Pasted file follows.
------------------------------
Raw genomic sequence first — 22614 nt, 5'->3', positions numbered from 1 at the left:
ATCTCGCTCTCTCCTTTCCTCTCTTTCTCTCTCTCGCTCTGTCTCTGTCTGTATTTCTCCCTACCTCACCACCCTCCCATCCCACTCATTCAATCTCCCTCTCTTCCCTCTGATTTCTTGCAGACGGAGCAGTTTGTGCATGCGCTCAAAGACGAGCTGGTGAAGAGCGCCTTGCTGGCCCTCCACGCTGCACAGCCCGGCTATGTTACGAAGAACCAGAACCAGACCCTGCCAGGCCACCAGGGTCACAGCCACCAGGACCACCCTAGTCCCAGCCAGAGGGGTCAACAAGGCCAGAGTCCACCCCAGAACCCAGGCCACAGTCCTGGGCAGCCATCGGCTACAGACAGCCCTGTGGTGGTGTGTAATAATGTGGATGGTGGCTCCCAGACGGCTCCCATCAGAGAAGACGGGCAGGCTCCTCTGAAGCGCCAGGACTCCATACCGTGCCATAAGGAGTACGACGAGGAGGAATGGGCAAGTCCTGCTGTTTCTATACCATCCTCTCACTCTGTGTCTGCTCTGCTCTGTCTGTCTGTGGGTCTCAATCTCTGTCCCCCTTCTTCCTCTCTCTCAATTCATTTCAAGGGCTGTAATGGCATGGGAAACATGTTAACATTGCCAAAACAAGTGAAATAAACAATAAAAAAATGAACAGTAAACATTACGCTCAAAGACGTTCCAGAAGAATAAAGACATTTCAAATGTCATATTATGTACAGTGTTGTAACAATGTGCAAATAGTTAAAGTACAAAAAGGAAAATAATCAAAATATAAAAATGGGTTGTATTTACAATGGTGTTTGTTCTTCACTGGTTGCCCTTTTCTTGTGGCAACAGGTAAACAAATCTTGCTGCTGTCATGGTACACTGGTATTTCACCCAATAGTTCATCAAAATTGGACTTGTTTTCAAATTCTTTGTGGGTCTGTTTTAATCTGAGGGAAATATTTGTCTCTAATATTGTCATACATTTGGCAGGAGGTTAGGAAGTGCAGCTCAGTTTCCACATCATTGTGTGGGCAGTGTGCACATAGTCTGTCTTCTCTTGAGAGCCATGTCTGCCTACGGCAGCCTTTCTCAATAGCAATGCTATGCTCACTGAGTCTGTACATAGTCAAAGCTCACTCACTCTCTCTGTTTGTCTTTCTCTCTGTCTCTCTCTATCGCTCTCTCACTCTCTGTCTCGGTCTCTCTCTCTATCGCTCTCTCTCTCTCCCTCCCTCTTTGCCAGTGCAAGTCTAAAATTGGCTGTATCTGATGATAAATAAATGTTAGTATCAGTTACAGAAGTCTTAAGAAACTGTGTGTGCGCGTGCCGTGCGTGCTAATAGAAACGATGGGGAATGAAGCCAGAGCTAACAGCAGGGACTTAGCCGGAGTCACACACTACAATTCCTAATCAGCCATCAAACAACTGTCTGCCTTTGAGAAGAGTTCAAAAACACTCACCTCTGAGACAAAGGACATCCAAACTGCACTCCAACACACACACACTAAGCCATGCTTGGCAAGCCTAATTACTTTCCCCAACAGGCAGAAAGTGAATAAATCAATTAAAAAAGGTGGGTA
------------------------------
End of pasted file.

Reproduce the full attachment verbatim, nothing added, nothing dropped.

Raw genomic sequence first — 22614 nt, 5'->3', positions numbered from 1 at the left:
ATCTCGCTCTCTCCTTTCCTCTCTTTCTCTCTCTCGCTCTGTCTCTGTCTGTATTTCTCCCTACCTCACCACCCTCCCATCCCACTCATTCAATCTCCCTCTCTTCCCTCTGATTTCTTGCAGACGGAGCAGTTTGTGCATGCGCTCAAAGACGAGCTGGTGAAGAGCGCCTTGCTGGCCCTCCACGCTGCACAGCCCGGCTATGTTACGAAGAACCAGAACCAGACCCTGCCAGGCCACCAGGGTCACAGCCACCAGGACCACCCTAGTCCCAGCCAGAGGGGTCAACAAGGCCAGAGTCCACCCCAGAACCCAGGCCACAGTCCTGGGCAGCCATCGGCTACAGACAGCCCTGTGGTGGTGTGTAATAATGTGGATGGTGGCTCCCAGACGGCTCCCATCAGAGAAGACGGGCAGGCTCCTCTGAAGCGCCAGGACTCCATACCGTGCCATAAGGAGTACGACGAGGAGGAATGGGCAAGTCCTGCTGTTTCTATACCATCCTCTCACTCTGTGTCTGCTCTGCTCTGTCTGTCTGTGGGTCTCAATCTCTGTCCCCCTTCTTCCTCTCTCTCAATTCATTTCAAGGGCTGTAATGGCATGGGAAACATGTTAACATTGCCAAAACAAGTGAAATAAACAATAAAAAAATGAACAGTAAACATTACGCTCAAAGACGTTCCAGAAGAATAAAGACATTTCAAATGTCATATTATGTACAGTGTTGTAACAATGTGCAAATAGTTAAAGTACAAAAAGGAAAATAATCAAAATATAAAAATGGGTTGTATTTACAATGGTGTTTGTTCTTCACTGGTTGCCCTTTTCTTGTGGCAACAGGTAAACAAATCTTGCTGCTGTCATGGTACACTGGTATTTCACCCAATAGTTCATCAAAATTGGACTTGTTTTCAAATTCTTTGTGGGTCTGTTTTAATCTGAGGGAAATATTTGTCTCTAATATTGTCATACATTTGGCAGGAGGTTAGGAAGTGCAGCTCAGTTTCCACATCATTGTGTGGGCAGTGTGCACATAGTCTGTCTTCTCTTGAGAGCCATGTCTGCCTACGGCAGCCTTTCTCAATAGCAATGCTATGCTCACTGAGTCTGTACATAGTCAAAGCTCACTCACTCTCTCTGTTTGTCTTTCTCTCTGTCTCTCTCTATCGCTCTCTCACTCTCTGTCTCGGTCTCTCTCTCTATCGCTCTCTCTCTCTCCCTCCCTCTTTGCCAGTGCAAGTCTAAAATTGGCTGTATCTGATGATAAATAAATGTTAGTATCAGTTACAGAAGTCTTAAGAAACTGTGTGTGCGCGTGCCGTGCGTGCTAATAGAAACGATGGGGAATGAAGCCAGAGCTAACAGCAGGGACTTAGCCGGAGTCACACACTACAATTCCTAATCAGCCATCAAACAACTGTCTGCCTTTGAGAAGAGTTCAAAAACACTCACCTCTGAGACAAAGGACATCCAAACTGCACTCCAACACACACACACTAAGCCATGCTTGGCAAGCCTAATTACTTTCCCCAACAGGCAGAAAGTGAATAAATCAATTAAAAAAGGTGGGTA